Last week, students at Grant High School anonymously taped up posters accusing five boys of sexual assault and inviting classmates to add more names to the list of "sexual predators in the hallways."

The signs were taped up in girls' bathrooms at the school's temporary location in Southeast Portland, WW has learned from a student who did not want to be named.

When administrators found out about the signs, they quickly removed them and sent an email to parents on Friday afternoon.

"It has come to our attention that signs were posted in some of our restrooms making accusations of a very serious nature against specific students, by name," administrators wrote in an email sent by the principal's secretary, Susan Davis. "These signs were also photographed and then distributed via social media posts. As an administrative team, we work to ensure all students feel safe at Grant High School. These signs—singling out members of our community—make many students, not just those listed, feel unsafe at school."

The signs created by students mark a new approach by students who feel that Portland Public Schools has not done enough to protect them from sexual violence committed by their classmates.

That backlash emerged last year at Cleveland High School where, The Oregonian reported, administrators did little to address rape and harassment allegations, saying the district's policies prevented them from doing more. Last year, students demanded PPS adopt better policies for handling allegations of sexual assault, including crafting a clear process for investigating allegations and empowering the Title IX coordinator to do more to oversee such investigations.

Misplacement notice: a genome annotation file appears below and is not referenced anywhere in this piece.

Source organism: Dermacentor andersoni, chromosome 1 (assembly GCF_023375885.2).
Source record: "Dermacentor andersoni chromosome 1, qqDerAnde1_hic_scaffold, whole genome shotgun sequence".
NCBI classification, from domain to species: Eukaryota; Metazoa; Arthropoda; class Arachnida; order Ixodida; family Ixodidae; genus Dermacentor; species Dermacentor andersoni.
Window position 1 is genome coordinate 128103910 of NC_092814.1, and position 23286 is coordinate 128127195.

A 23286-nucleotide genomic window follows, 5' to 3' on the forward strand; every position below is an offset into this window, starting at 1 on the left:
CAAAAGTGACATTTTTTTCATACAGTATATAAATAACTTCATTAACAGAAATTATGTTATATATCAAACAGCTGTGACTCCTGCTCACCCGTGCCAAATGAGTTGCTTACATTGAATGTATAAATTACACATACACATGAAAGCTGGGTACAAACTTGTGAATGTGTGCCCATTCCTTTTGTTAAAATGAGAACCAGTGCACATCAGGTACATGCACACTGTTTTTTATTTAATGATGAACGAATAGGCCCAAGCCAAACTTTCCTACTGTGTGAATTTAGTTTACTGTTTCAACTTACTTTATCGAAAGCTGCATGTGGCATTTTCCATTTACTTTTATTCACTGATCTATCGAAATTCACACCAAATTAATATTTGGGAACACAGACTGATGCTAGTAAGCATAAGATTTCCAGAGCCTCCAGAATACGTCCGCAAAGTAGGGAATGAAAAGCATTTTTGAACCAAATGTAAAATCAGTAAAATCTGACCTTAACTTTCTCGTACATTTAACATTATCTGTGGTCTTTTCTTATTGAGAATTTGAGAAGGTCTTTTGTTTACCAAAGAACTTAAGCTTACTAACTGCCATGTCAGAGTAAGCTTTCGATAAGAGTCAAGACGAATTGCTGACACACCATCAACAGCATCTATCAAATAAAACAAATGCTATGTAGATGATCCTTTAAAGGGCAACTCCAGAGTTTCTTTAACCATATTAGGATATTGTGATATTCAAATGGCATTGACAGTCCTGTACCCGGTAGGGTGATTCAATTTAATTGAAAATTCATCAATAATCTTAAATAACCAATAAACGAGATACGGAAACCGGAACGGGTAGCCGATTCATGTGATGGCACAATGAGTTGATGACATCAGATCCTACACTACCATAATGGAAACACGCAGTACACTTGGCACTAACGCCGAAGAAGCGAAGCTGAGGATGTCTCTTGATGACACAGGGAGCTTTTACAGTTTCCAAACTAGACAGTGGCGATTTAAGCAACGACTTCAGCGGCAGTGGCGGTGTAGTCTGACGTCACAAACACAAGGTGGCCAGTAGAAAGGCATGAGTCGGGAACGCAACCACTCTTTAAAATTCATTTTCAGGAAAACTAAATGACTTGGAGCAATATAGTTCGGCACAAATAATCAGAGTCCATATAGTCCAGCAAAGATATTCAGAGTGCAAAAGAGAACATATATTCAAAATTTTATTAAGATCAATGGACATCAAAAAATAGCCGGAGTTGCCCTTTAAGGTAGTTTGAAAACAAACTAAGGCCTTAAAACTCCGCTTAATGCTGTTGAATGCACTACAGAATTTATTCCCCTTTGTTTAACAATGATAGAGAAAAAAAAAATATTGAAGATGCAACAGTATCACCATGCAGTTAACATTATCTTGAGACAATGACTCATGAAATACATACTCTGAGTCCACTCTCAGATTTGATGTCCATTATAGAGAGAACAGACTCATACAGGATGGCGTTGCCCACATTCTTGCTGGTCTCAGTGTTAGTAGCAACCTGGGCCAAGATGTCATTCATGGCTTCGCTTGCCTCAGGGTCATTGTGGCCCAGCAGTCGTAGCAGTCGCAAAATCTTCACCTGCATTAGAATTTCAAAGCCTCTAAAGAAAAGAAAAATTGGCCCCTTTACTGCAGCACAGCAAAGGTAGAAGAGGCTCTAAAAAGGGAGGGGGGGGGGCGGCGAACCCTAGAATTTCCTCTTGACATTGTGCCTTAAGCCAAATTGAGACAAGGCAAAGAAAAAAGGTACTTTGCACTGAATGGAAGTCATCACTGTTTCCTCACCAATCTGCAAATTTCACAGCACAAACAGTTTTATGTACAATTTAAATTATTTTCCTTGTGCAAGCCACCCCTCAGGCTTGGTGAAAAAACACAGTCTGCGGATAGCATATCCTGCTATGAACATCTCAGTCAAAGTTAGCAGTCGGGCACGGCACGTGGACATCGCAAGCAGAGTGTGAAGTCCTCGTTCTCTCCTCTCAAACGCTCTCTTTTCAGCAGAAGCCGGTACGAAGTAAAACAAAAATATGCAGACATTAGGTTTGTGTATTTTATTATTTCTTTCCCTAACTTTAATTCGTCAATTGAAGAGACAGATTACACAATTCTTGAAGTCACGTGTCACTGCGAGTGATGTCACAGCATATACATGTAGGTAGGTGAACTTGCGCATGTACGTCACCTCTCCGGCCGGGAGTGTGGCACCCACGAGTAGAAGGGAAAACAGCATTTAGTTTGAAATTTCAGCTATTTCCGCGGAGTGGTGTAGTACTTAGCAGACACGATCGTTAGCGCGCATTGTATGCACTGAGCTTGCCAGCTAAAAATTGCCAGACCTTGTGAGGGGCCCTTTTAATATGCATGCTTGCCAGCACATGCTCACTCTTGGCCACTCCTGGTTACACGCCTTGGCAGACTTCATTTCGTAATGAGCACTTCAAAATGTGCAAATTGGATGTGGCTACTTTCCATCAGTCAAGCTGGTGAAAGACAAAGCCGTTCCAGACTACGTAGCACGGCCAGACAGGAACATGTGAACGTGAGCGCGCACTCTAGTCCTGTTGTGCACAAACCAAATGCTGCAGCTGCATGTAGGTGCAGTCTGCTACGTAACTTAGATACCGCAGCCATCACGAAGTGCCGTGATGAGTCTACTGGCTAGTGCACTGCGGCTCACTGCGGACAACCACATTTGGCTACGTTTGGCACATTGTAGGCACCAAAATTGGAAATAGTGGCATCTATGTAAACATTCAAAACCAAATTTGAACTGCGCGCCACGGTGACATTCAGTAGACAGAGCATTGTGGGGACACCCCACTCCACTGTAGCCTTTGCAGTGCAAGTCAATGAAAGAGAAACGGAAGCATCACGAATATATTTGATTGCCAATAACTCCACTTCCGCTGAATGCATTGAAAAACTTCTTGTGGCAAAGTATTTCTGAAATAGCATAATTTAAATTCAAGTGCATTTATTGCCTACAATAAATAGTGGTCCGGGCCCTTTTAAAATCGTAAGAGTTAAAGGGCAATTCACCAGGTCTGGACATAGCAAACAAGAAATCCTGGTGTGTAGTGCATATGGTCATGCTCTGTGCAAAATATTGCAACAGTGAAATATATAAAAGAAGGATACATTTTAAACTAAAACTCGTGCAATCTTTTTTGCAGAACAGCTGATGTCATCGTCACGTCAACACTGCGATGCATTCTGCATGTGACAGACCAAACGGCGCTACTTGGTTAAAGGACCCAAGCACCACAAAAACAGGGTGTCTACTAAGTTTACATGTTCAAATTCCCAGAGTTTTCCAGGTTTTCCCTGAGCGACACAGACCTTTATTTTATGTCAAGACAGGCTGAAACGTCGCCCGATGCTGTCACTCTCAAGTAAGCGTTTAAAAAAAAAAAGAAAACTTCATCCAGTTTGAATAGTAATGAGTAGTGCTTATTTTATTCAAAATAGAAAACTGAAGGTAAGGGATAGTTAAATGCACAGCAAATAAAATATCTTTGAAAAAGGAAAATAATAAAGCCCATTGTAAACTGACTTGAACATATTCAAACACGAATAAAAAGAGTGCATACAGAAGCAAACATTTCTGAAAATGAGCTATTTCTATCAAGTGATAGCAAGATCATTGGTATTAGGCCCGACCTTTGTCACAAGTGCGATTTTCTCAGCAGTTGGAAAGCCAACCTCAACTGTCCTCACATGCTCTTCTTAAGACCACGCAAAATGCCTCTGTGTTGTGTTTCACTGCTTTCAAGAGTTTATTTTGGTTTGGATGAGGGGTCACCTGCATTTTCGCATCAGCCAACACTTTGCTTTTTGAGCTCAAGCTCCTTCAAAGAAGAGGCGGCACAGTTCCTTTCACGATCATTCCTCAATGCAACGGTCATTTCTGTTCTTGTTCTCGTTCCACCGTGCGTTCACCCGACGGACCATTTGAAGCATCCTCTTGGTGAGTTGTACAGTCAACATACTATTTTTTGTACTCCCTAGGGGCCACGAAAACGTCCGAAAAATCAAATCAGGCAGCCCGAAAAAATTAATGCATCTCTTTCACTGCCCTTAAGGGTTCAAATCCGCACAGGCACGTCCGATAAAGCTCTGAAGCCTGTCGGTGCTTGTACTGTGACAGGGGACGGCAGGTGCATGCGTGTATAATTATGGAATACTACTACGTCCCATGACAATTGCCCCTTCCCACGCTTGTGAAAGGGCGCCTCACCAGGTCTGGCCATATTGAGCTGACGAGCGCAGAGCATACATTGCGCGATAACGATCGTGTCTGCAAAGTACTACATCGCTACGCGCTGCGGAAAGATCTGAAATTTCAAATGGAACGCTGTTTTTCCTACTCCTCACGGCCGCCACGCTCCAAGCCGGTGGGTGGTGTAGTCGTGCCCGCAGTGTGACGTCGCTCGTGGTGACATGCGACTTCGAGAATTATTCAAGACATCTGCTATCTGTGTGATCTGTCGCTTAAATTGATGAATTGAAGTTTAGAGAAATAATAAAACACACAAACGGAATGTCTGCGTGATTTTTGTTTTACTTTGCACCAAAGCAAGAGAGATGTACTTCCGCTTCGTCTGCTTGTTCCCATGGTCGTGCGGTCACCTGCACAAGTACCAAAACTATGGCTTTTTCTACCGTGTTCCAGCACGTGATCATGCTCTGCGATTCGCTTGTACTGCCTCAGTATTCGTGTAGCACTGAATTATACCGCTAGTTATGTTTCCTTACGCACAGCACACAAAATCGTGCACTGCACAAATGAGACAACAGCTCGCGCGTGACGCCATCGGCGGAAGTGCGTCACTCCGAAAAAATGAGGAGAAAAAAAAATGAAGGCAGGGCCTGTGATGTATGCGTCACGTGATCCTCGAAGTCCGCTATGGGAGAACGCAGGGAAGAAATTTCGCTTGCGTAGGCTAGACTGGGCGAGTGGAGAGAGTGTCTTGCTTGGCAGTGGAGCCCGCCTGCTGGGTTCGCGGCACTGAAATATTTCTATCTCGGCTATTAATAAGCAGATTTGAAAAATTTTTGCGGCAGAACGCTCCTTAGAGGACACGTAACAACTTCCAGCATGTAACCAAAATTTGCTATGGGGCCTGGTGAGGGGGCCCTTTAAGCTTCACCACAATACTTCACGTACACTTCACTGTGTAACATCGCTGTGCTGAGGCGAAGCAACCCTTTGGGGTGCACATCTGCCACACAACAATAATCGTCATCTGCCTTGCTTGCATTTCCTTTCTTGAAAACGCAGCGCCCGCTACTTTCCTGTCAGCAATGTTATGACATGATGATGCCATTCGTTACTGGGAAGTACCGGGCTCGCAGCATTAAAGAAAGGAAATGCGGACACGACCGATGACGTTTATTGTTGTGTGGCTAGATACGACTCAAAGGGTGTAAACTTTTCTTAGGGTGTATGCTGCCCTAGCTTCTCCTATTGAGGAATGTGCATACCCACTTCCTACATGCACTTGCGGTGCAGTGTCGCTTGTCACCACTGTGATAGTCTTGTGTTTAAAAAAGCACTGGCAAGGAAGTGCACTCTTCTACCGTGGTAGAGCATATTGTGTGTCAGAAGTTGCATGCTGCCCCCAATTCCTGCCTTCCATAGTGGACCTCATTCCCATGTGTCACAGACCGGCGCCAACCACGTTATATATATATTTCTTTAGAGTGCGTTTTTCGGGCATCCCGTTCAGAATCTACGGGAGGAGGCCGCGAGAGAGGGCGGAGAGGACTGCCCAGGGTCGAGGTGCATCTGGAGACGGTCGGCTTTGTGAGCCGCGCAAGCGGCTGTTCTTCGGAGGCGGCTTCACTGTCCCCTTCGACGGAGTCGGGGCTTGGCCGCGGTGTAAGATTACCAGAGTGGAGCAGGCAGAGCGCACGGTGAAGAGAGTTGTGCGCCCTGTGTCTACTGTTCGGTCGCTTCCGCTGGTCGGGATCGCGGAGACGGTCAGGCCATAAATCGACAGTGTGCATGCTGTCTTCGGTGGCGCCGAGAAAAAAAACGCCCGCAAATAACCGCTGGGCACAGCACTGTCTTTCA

But school administrators were alarmed last week by the actions of Grant students—which named people as sexual predators who have never been charged with a crime.

The administrators' email encouraged parents or students who have "an issue or concern about something that has happened at Grant High School or is impacting your student's ability to feel safe at school" to contact administrators, file a Safe Oregon report (an online tip-line to report safety threats at schools), or contact Portland police if an incident occurred outside of school.

The response did not mention sexual assault directly, nor did it describe the nature of the allegations. The message also did not mention any resources for victims of sexual violence.